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					                            Beat the Heat
Appropriate and sufficient salt and fluid intake will enhance rehydration and fluid
distribution throughout a player’s body, so that heat cramps can be completely averted,
even during long matches in the most challenging environments.

However, tennis players who drink only water in hot weather are risking their health, an
American expert warns in a paper to be published shortly in the Journal of Science and
Medicine in Sport, the scientific journal of Sports Medicine Australia.

To compete safely in extreme heat, regular and copious water intake is often not enough –
in fact, excessive water intake can even be dangerous to a player’s health.

The expert is Dr Michael Bergeron of the Medical College of Georgia.

His paper is entitled “Heat cramps: fluid and electrolyte challenges during tennis in the
heat”. The paper will appear in a special issue of the Journal, published with the support
of Tennis Australia, which will feature tennis-related articles on issues ranging from
playing tennis in the heat, the impact of strokes such as the serve on players’ joints and
limbs, and the effect (if any) on changes in string tension of the tennis racket.

The importance of hydration in the heat is well acknowledged, Dr Bergeron says, and
most players make an effort to consume fluids regularly. But less emphasis is given to
maintaining electrolyte balance and the consequences of insufficient electrolyte intake.

Insufficient salt replenishment increases the risk of heat cramps – “a progressive
condition that can evolve from having merely a neutral effect on performance to leaving
an afflicted player on the court writhing in excruciating and debilitating pain”.

To avoid heat cramps, players are often encouraged to “drink more water” but complete
rehydration requires sufficient fluid and sodium, Dr Bergeron says.

Dr Bergeron’s paper includes a series of recommendations on correct hydration practice
for tennis players competing in extreme heat.

21 January 2003                  (Attached are extracts from Dr Bergeron’s paper)

Further information: Dominic Nagle (Sports Medicine Australia) 02 6230 4650/0418 298 519




                     PO Box 237 DICKSON ACT 2602
             Telephone (02) 6230 4650 Facsimile (02) 6230 5908
                         E-mail smanat@sma.org.au
From: Journal of Science and Medicine in Sport Volume 6 Issue 1 March 2003.

IN PHYSIOLOGY: TRAINING TO PLAY

Heat cramps: fluid and electrolyte changes during tennis in the heat
MF Bergeron

Abstract

Sweat losses during tennis can be considerable. And while most players make a
genuine effort to stay well hydrated to maintain performance and reduce the risk
of heat illness, regular and copious water intake is often not enough. Besides an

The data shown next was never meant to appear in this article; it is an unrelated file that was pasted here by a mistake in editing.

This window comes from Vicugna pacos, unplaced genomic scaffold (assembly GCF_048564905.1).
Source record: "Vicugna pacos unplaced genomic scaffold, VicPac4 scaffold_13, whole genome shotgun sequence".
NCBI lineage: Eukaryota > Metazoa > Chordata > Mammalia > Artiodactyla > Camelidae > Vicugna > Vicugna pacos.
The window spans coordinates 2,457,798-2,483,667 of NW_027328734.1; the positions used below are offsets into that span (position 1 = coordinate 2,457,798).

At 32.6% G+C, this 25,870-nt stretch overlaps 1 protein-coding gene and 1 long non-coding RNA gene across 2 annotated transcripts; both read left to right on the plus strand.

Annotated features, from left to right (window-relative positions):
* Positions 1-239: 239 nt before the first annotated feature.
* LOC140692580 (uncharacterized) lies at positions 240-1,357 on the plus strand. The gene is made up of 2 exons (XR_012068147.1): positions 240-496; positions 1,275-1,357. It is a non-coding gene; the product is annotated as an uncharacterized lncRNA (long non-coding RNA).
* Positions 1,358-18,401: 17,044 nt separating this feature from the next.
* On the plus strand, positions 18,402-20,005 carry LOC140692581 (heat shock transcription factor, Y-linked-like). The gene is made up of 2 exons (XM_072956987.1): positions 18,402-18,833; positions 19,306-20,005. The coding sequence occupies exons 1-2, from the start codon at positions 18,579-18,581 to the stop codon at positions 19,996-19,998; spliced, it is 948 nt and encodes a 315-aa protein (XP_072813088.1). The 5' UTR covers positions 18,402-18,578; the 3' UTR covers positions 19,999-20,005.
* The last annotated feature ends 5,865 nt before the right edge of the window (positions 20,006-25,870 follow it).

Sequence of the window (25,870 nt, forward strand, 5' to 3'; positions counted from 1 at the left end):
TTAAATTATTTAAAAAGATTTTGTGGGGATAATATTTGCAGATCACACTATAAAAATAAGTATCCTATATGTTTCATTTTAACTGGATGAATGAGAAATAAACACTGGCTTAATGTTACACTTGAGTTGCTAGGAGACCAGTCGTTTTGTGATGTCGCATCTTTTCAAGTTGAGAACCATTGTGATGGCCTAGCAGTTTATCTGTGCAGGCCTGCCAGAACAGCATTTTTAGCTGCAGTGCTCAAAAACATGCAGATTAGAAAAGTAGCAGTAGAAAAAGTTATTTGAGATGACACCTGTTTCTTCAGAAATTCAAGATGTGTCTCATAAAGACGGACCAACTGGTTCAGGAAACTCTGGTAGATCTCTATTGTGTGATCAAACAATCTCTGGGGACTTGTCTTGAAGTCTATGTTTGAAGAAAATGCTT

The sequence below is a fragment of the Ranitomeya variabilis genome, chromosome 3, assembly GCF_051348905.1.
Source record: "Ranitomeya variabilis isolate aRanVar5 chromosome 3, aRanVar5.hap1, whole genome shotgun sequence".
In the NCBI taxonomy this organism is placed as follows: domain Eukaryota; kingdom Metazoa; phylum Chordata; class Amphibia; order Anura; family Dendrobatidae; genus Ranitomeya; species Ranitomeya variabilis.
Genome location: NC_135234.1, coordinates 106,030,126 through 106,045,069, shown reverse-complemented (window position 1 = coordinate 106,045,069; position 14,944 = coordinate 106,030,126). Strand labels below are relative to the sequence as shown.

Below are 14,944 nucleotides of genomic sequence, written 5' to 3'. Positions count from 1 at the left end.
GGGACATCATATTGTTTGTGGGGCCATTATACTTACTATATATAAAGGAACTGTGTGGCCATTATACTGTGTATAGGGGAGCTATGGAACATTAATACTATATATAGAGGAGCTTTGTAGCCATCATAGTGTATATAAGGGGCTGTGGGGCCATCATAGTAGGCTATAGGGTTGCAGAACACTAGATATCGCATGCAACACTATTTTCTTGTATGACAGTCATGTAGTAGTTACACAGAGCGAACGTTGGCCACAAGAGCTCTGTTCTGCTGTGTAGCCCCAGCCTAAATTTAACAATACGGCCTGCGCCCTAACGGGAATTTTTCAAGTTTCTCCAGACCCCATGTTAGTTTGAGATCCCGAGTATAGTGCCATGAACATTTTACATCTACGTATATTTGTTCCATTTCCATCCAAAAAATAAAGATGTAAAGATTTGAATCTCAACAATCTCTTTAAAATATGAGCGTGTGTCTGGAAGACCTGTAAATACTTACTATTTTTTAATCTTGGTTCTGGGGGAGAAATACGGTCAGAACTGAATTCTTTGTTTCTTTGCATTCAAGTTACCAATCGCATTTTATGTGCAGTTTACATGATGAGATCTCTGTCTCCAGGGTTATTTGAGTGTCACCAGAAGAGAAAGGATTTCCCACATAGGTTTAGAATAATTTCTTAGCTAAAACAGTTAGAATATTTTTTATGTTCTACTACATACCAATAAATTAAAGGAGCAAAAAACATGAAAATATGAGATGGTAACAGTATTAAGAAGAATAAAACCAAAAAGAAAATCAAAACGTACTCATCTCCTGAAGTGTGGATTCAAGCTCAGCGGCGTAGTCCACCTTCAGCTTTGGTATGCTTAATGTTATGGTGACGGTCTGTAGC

extraordinary water loss, extensive sweating can lead to a concomitant large
electrolyte deficit too – particularly for sodium. Although a variety of other mineral
deficiencies and physiological conditions are purported to cause muscle cramps,
evidence suggests that, when a tennis player cramps in warm to hot weather,
extensive and repeated sweating during the current and previous matches and a
consequent sodium deficit are usually the primary contributing factors. Heat
cramps often begin as subtle “twitches” or fasciculations in one or more voluntary
muscles and, unless treated, can rapidly progress to widespread debilitating
muscle spasms that leave an afflicted player on the court writhing in pain. If
sufficient preventive measures are taken well before and during play, such
cramping is avoidable in most cases. Appropriate and sufficient salt and fluid
intake will enhance rehydration and fluid distribution throughout a player’s body,
so that heat cramps can be completely averted, even during long matches in the
most challenging environments.


The Bergeron paper recommends that:

       •   Tennis players should arrive as early as possible to tournaments
           played in hotter and/or more humid conditions, so that they have the
           opportunity to acclimatise to the new environment (including
           conserving sodium).
       •   They should drink plenty of fluids (water, juice, sport drinks, etc.)
           throughout the day; but they should also be careful to not “over-
           hydrate”.
       •   Players prone to heat cramps should add some salt to their diet and
           possibly include additional salt in their on-court sports drink.
       •   Certain players should consider having their sweat rate and sweat
           electrolyte losses measured, so that specific and effective strategies
           can be developed and applied for sufficiently and appropriately
           maintaining fluid and mineral balance.
       •   If heat cramps persist, players should consult with their doctor about
           other potential causes related to medications, an underlying illness or
           metabolic disorder, or other predisposing factors.




                    PO Box 237 DICKSON ACT 2602
            Telephone (02) 6230 4650 Facsimile (02) 6230 5908
                        E-mail smanat@sma.org.au

				
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